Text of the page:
Some DOJ lawyers believe, sources said, that white-collar crime and corporate fraud resources are being shifted to cover Sessions’ new priorities of violent crime, drugs and illegal immigration. That emphasis, they said, can be seen in who runs the DOJ’s criminal division.
Under former U.S. Attorney General Eric Holder, himself a white-collar crime prosecutor and then corporate defense attorney, assistant attorney general Leslie Caldwell led the division. Caldwell specialized in securities fraud and white-collar crime, and had participated in the Enron Corp. prosecution.
Under Sessions, himself a former law and order prosecutor in Alabama, the criminal division now reports to deputy assistant attorney general Kenneth Blanco. Blanco has a long history of bringing cases centered on drugs and violent crime in the Miami-Dade State Attorney’s Office, in the U.S. Attorney’s Office in Southern Florida, and in Main Justice in Washington, D.C., where he served as chief of the narcotic and dangerous drug section at the DOJ.
So the Trump administration proposes two part time attorneys to drain the health care corporate swamp. That seems like bailing out the Titanic with teaspoons. But should we expect anything else from an administration that is being increasingly identified with corruption and impunity itself?
We have frequently discussed outright corruption in health care as one of the most important causes of health care dysfunction. Transparency International (TI) defines corruption as
Abuse of entrusted power for private gain
In 2006, TI published a report on health care corruption, which asserted that corruption is widespread throughout the world, serious, and causes severe harm to patients and society.
the scale of corruption is vast in both rich and poor countries.
Corruption might mean the difference between life and death for those in need of urgent care. It is invariably the poor in society who are affected most by corruption because they often cannot afford bribes or private health care. But corruption in the richest parts of the world also has its costs.
The report did not get much attention. Since then, health care corruption has been nearly a taboo topic in the US. When health care corruption is discussed in English speaking developed countries, it is almost always in terms of a problem that affects benighted less developed countries. On Health Care Renewal, we have repeatedly asserted that health care corruption is a big problem in all countries, including the US, but the topic remains anechoic,. presumably mainly because its discussion would offend the people made rich and powerful by corruption.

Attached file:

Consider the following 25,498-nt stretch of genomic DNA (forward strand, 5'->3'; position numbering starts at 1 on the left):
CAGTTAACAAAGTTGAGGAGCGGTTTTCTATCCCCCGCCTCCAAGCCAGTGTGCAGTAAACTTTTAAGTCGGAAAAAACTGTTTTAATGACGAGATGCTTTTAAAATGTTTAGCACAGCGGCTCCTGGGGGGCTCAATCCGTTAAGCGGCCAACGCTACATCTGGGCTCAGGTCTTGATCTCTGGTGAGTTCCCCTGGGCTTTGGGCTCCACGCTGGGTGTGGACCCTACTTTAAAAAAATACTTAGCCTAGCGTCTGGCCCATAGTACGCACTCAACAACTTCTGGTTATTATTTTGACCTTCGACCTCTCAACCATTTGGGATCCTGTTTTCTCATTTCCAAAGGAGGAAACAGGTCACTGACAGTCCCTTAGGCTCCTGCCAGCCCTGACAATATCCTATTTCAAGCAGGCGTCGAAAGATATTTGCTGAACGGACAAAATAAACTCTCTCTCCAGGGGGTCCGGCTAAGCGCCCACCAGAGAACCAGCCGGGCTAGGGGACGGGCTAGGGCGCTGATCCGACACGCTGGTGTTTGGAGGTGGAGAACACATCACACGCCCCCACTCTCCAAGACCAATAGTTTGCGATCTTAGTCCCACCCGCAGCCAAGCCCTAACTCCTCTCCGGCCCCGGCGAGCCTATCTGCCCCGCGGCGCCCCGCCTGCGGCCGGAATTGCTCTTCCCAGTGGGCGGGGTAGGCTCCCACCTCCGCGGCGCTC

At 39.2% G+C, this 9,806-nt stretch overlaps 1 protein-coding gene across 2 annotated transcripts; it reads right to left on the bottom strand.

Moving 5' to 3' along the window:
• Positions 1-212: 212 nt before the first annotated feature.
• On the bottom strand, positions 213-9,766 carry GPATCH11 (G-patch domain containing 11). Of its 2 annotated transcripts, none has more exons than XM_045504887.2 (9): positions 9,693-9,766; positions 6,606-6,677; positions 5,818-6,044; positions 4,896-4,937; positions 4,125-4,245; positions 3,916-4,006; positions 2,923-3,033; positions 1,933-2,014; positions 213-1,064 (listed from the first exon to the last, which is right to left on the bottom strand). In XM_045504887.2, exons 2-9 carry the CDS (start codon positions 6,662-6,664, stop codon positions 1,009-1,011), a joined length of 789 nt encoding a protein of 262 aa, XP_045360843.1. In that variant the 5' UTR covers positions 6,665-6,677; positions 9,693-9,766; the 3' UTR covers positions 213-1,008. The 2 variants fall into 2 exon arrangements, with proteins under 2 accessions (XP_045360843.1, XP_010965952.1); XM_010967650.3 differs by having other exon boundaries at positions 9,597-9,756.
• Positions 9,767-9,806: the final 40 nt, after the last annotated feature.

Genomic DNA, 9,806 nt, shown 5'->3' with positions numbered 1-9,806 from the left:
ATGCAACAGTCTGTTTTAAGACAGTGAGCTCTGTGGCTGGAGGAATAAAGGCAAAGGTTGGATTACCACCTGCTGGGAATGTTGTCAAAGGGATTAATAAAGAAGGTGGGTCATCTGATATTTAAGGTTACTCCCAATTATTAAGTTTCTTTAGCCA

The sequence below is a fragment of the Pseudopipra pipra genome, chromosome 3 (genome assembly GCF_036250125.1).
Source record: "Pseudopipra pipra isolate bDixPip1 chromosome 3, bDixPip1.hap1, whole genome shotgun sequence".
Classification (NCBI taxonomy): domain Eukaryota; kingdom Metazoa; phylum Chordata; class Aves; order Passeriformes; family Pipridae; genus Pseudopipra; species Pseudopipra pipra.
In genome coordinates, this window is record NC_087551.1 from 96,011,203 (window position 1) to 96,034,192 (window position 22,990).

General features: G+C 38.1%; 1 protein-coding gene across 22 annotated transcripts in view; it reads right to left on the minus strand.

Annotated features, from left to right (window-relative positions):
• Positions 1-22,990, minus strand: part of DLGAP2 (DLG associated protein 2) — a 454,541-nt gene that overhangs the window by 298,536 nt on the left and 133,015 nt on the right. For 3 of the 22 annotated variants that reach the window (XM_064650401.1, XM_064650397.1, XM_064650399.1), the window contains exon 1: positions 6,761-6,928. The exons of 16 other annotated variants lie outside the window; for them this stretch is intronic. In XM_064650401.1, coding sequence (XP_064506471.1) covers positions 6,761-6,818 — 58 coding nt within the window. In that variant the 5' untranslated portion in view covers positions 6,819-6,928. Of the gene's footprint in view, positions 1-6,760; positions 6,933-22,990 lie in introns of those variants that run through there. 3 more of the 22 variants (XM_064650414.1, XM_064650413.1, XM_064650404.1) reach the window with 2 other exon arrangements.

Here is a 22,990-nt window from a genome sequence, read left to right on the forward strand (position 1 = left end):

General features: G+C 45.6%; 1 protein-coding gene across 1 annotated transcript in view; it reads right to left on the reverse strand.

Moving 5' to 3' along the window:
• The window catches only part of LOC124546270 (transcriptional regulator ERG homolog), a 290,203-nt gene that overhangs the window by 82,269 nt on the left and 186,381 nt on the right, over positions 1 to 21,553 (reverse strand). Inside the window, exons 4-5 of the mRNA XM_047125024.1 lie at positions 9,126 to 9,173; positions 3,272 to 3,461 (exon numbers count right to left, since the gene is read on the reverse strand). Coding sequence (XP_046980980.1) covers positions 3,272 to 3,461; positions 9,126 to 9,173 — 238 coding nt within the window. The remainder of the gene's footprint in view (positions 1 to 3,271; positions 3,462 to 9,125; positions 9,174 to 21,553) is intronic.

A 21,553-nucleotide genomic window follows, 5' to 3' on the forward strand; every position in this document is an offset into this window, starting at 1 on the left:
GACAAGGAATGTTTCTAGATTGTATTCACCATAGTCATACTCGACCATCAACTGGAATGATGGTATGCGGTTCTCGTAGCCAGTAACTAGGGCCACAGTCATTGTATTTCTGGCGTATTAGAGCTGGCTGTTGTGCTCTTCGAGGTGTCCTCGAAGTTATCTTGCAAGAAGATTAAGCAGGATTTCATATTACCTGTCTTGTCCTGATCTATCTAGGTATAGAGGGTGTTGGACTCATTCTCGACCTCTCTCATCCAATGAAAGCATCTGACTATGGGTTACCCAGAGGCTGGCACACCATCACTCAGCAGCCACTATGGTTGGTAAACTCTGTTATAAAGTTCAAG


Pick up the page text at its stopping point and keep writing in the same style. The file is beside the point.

As suggested by the recent Transparency International report on corruption in the pharmaceutical industry, there is so much money to be made through pharmaceutical (and by implication, other health care corruption) that the corrupt have the money, power, and resources to protect their wealth accumulation by keeping it obscure. In the TI Report itself,
However, strong control over key processes combined with huge resources and big profits to be made make the pharmaceutical industry particularly vulnerable to corruption. Pharmaceutical companies have the opportunity to use their influence and resources to exploit weak governance structures and divert policy and institutions away from public health objectives and towards their own profit maximising interests.
I might as well repeat myself once again. As I wrote in 2015, if we are not willing to even talk about health care corruption, how will we ever challenge it?
So to repeat an ending to one of my previous posts on health care corruption.... if we really want to reform health care, in the little time we may have before our health care bubble bursts, we will need to take strong action against health care corruption. Such action will really disturb the insiders within large health care organizations who have gotten rich from their organizations' misbehavior, and thus taking such action will require some courage. Yet such action cannot begin until we acknowledge and freely discuss the problem. The first step against health care corruption is to be able to say or write the words, health care corruption.
What else, the Honey Island Swamp Band, playing "Prodigal Son,"